“The Wise Men Live Their Lives Naked” –A Greek History of India

Arrian on Indian castes, Part 1:

Arrian, Historia Indica 11

‘All Indians are split into seven separate kinds [castes]. One among them is the class of the wise men, fewer in count than the others, but most revered by reputation and in honor. For they are not compelled to do physical labor nor to offer anything from the work they do to the common good. Nor, in fact, is there a need for the wise men to do anything but sacrifice to the gods for the common good of India. Whenever someone sacrifices for private matters, one of the wise men assists in the sacrifice because men cannot make satisfactory sacrifices to the gods otherwise. In addition, these men are the only Indians skilled in prophecy—it is not permitted for anyone to prophesy unless he is of the sophistic class. They perform divination for each part of the seasons of a year and if any calamity threatens the public good. They do not concern themselves with divination for private matters, either because they are not moved to prophesy for minor affairs or because these kinds of things are not worthy of their labor. Whoever makes a mistaken prophecy three times receives no other evil than the fact that he is forced to be silent for the rest of his life. There is no one who can compel this man to speak once he has been assigned silence. The wise men live their lives naked, under the sun during the winter but during the summer, when the sun oppresses, they move to the meadows and the shade under great trees whose shape Nearchus claims extends in a circle 500 feet wide which could accommodate 10,000 men with shade. They eat seasonal fruit and the bark of trees which is no less nourishing and satisfying than dates.”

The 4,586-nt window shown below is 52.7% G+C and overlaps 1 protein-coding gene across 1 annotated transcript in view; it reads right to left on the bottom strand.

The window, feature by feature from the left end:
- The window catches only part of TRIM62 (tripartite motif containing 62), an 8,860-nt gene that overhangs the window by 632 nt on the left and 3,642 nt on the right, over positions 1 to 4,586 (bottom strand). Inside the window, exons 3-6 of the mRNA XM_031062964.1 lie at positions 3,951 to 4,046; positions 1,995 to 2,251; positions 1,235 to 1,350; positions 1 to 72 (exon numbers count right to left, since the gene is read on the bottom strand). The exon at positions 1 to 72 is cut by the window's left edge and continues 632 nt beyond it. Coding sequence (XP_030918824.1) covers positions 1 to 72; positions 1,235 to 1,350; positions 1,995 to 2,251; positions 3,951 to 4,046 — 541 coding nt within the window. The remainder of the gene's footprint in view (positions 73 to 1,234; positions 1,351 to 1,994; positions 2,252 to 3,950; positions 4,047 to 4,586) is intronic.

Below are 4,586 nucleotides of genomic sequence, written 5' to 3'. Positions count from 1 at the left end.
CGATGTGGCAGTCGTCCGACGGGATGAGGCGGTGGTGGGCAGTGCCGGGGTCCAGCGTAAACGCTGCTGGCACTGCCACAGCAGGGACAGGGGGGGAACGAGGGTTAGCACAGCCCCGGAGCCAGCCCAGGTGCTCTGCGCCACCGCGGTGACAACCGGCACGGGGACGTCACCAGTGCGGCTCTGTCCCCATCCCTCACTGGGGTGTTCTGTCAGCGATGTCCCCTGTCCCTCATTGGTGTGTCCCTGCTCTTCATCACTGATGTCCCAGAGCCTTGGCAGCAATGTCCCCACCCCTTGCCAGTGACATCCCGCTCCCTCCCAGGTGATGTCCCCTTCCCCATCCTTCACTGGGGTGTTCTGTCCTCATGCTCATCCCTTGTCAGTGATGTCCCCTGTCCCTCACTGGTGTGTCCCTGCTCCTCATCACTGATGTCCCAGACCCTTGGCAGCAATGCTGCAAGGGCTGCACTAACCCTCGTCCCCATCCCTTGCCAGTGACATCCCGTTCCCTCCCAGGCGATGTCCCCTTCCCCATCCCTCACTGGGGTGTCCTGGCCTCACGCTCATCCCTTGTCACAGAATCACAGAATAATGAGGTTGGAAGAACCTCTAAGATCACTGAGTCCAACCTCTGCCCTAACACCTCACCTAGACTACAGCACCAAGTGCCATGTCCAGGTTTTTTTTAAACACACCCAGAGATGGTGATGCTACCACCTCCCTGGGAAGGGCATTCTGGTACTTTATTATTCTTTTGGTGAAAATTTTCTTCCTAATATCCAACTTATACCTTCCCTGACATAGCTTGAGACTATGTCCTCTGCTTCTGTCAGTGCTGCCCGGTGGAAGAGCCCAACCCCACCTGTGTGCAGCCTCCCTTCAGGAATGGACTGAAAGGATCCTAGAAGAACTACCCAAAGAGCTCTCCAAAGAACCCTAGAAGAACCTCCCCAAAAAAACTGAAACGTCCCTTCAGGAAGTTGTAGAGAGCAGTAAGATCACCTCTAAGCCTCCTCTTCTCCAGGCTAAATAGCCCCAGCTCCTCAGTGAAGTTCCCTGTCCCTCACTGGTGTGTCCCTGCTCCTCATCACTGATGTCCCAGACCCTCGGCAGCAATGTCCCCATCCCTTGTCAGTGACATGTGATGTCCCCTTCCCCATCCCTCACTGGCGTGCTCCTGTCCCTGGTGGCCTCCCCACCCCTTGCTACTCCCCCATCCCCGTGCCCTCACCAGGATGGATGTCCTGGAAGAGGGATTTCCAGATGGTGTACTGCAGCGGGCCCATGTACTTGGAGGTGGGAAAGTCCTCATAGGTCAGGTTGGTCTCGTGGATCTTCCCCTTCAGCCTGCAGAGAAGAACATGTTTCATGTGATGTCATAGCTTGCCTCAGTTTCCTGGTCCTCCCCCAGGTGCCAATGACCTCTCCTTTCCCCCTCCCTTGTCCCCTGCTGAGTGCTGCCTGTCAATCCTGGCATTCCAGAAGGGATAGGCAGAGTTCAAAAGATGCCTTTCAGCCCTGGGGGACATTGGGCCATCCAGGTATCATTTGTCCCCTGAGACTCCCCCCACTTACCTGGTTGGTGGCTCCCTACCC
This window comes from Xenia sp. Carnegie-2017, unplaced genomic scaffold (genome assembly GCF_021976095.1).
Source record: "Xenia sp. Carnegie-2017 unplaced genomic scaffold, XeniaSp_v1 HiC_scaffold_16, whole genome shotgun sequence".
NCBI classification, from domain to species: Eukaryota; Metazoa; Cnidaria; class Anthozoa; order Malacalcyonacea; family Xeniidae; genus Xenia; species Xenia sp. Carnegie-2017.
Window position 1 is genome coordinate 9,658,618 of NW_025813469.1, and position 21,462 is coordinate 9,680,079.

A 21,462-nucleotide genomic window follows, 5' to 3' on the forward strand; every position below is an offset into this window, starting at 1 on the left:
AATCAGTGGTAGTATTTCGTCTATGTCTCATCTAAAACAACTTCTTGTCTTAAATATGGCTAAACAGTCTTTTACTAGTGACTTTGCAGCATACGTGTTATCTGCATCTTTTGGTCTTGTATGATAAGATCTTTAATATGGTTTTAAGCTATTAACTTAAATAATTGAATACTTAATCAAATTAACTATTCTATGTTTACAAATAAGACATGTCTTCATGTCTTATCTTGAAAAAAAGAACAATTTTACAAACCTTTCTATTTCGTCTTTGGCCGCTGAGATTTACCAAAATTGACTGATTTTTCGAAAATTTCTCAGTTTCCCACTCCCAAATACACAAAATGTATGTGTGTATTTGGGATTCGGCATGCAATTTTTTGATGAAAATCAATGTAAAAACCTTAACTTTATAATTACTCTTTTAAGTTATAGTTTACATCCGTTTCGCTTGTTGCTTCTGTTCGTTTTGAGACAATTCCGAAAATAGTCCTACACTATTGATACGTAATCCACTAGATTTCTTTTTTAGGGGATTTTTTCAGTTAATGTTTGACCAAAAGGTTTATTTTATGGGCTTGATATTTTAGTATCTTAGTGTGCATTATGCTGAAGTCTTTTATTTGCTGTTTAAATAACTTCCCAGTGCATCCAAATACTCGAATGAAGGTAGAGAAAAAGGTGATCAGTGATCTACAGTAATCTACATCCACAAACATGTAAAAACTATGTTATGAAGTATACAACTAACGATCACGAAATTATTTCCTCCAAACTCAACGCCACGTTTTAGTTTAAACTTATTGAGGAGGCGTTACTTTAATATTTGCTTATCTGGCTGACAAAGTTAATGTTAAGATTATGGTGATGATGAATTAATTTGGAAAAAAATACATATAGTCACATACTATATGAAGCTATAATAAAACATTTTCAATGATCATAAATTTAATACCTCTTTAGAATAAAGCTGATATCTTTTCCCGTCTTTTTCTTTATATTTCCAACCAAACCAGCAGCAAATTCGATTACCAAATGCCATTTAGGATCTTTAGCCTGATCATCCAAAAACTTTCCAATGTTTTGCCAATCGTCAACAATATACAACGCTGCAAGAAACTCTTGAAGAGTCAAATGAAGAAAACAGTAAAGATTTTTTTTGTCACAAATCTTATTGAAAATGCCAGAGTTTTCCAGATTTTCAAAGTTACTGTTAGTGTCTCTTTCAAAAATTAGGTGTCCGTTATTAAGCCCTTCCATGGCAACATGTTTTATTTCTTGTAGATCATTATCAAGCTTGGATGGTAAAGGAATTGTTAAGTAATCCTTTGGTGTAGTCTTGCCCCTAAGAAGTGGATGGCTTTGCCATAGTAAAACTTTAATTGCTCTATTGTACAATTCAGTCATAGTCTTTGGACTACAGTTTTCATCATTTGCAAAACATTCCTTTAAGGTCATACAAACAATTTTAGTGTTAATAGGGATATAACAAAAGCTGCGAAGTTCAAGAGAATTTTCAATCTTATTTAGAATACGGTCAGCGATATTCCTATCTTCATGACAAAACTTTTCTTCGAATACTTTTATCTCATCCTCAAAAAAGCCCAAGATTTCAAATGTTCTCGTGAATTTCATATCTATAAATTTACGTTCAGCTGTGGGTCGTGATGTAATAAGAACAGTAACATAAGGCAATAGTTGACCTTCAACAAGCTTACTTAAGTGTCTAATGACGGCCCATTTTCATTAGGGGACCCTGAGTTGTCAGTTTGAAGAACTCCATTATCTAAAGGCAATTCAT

Triumph of Dionysos in India


νενέμηνται δὲ οἱ πάντες ᾿Ινδοὶ ἐς ἑπτὰ μάλιστα γένεα. ἓν μὲν αὐτοῖσιν οἱ σοφισταί εἰσι, πλήθει μὲν μείους τῶν ἄλλων, δόξῃ δὲ καὶ τιμῇ γεραρώτατοι· οὔτε γάρ τι τῷ σώματι ἐργάζεσθαι ἀναγκαίη σφιν προσκέαται οὔτε τι  ἀποφέρειν ἀφ’ ὅτων πονέουσιν ἐς τὸ κοινόν. οὐδέ τι ἄλλο ἀνάγκης ἁπλῶς ἐπεῖναι τοῖς σοφιστῇσιν, ὅτι μὴ θύειν τὰς θυσίας τοῖσι θεοῖσιν ὑπὲρ τοῦ κοινοῦ <τῶν> ᾿Ινδῶν· καὶ ὅστις δὲ ἰδίᾳ θύει, ἐξηγητὴς αὐτῷ τῆς θυσίης τῶν τις σοφιστῶν τούτων γίνεται, ὡς οὐκ ἂν ἄλλως κεχαρισμένα τοῖς θεοῖς θύσαντας. εἰσὶ δὲ καὶ μαντικῆς οὗτοι μοῦνοι ᾿Ινδῶν δαήμονες, οὐδὲ ἐφεῖται ἄλλῳ μαντεύεσθαι ὅτι μὴ σοφιστῇ ἀνδρί. μαντεύονται δὲ ὅσα ὑπὲρ τῶν ὡρέων τοῦ ἔτεος καὶ εἴ τις ἐς τὸ κοινὸν συμφορὴ καταλαμβάνει· τὰ ἴδια <δὲ> ἑκάστοισιν οὔ σφιν μέλει μαντεύεσθαι, ὡς οὐκ ἐξικνεομένης τῆς μαντικῆς ἐς τὰ μικρότερα ἢ ὡς οὐκ ἄξιον <ὂν> ἐπὶ τούτοισι πονέεσθαι. ὅστις δὲ ἁμάρτοι ἐς τρὶς μαντευσάμενος, τούτῳ δὲ ἄλλο μὲν κακὸν γίνεσθαι οὐδέν, σιωπᾶν δὲ εἶναι ἐπάναγκες τοῦ λοιποῦ· καὶ οὐκ ἔστιν ὅστις ἐξαναγκάσει τὸν ἄνδρα τοῦτον φωνῆσαι, ὅτου ἡ σιωπὴ κατακέκριται. οὗτοι γυμνοὶ διαιτῶνται οἱ σοφισταί, τοῦ μὲν χειμῶνος ὑπαίθριοι ἐν τῷ ἡλίῳ, τοῦ δὲ θέρεος, ἐπὴν ὁ ἥλιος κατέχῃ, ἐν τοῖς λειμῶσι καὶ τοῖσιν ἕλεσιν ὑπὸ δένδρεσι μεγάλοισιν, ὧν τὴν σκιὴν Νέαρχος λέγει ἐς πέντε πλέθρα ἐν κύκλῳ ἐξικνέεσθαι, καὶ ἂν καὶ μυρίους ἀνθρώπους ὑπὸ ἑνὶ δένδρεϊ σκιάζεσθαι· τηλικαῦτα εἶναι ταῦτα τὰ δένδρεα. σιτέονται δὲ <τὰ> ὡραῖα καὶ τὸν φλοιὸν τῶν δένδρων, γλυκύν τε ὄντα τὸν φλοιὸν καὶ τρόφιμον οὐ μεῖον ἤπερ αἱ βάλανοι τῶν φοινίκων.

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